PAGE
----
Alan V. Weinberg contributes this anecdote to our discussion of pre-auction maneuvering among collectors and dealers.
Neil Berman's comment on John Ford's auction ethics reminded me of a similar experience at Bowers & Merena's November 14-15, 1988 Norweb part III sale in New York City.
For many years, and until today, I've sought to add a nice 1792 Birch cent to my 1792 U.S. pattern collection which lacks that coin and the 1792 Wright quarter to be complete.
The 1988 Norweb part III sale contained two Birch cents. I liked the 1st one, a smooth problem-free VF, delightful light brown color. The second (Ex Fine) had unsightly right field tooling. I'd figured to bid up to $70K hammer ($77K total at the time) until Ford, during lot viewing, told me it was fake.
I decided Ford knew best and I did not bid. It hammered for $32K to Tony Terranova and immediately sold privately to Denis Loring for another large cent collector. It was indeed genuine. Today, it is in the Smithsonian and forever out of "numismatic circulation" - donated by Stack's some years later.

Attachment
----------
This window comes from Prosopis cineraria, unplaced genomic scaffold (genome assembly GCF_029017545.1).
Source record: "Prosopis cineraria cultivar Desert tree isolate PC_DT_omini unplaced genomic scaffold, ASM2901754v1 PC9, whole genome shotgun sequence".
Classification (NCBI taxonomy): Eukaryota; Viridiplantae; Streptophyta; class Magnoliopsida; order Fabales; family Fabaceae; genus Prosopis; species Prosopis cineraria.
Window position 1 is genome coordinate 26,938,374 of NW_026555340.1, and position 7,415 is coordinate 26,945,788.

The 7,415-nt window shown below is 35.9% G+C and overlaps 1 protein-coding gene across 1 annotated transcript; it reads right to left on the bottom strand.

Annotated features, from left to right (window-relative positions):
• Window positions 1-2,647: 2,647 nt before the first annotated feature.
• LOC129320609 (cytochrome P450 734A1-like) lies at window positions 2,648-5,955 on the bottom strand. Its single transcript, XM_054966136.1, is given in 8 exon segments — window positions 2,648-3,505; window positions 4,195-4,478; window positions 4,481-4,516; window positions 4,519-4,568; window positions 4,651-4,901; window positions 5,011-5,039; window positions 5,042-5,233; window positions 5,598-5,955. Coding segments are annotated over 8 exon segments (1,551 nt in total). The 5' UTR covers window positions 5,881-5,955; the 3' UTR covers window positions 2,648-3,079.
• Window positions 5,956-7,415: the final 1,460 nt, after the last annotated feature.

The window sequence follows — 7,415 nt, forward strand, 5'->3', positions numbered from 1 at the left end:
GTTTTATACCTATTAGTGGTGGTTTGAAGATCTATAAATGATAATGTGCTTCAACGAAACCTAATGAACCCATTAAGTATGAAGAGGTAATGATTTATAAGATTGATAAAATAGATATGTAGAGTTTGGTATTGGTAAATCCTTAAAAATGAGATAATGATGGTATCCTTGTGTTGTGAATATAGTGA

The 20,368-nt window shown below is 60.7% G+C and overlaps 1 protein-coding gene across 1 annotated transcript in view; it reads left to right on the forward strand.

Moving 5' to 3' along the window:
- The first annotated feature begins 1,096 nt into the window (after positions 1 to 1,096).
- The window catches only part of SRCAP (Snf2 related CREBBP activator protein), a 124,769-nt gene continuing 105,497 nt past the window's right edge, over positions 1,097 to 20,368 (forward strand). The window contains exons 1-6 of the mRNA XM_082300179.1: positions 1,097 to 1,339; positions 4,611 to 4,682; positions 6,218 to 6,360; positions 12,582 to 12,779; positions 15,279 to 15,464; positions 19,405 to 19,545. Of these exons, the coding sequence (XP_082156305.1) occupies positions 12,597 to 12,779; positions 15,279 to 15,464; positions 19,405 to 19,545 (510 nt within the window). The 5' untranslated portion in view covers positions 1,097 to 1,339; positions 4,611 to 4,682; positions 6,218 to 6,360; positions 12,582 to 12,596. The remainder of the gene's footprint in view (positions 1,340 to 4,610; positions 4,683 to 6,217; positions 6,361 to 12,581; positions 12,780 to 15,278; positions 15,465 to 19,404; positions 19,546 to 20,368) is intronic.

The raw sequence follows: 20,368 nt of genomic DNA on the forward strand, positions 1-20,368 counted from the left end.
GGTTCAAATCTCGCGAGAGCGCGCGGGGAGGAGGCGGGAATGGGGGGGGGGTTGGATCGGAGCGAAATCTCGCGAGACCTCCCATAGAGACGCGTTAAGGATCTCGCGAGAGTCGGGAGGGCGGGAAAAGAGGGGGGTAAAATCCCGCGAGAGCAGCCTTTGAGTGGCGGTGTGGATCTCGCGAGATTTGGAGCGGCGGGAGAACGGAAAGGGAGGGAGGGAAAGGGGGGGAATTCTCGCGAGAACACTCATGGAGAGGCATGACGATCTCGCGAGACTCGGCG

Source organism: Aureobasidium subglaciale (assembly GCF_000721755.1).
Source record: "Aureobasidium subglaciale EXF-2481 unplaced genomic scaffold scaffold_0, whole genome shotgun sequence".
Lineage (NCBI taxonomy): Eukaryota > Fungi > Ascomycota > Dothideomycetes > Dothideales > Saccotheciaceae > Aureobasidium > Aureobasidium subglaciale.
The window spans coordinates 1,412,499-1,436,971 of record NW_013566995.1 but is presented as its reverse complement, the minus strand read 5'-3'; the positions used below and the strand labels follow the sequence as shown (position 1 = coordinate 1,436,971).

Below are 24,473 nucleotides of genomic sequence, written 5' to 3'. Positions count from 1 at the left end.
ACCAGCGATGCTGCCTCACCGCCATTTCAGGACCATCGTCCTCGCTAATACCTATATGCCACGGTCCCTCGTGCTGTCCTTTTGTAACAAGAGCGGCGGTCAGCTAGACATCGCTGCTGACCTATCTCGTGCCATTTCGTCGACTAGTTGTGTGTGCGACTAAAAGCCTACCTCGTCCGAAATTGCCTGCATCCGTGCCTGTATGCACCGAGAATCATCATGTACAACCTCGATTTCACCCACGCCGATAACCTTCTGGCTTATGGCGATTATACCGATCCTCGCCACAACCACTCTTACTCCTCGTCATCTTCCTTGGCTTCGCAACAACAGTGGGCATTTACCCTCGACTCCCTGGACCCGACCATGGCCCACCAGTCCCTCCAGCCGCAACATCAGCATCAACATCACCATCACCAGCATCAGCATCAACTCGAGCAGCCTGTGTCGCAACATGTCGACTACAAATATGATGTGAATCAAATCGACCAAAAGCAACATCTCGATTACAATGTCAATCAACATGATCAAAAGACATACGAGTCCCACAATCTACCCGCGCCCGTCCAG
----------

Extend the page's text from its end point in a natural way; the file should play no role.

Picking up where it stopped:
The 1792 Birch cent is one of a handful of truly rare American coins, so rare that all the money and contacts in the world matter little. It's the opportunity to acquire one that matters.
Emery May Norweb did in fact own three Birch cents - probably unprecedented in numismatic history. The dark About Unc pictured enlarged in color on the Norweb III sale poster was in fact fake and did not appear in her auction sale. So whether Ford confused the two coins or was disingenuous to me in calling the Norweb auction coin fake, to this day I'm uncertain. But I can guess...
To read the previous E-Sylum article, see:
JOHN FORD'S PRE-AUCTION MANEUVERING
Wayne Homren, Editor
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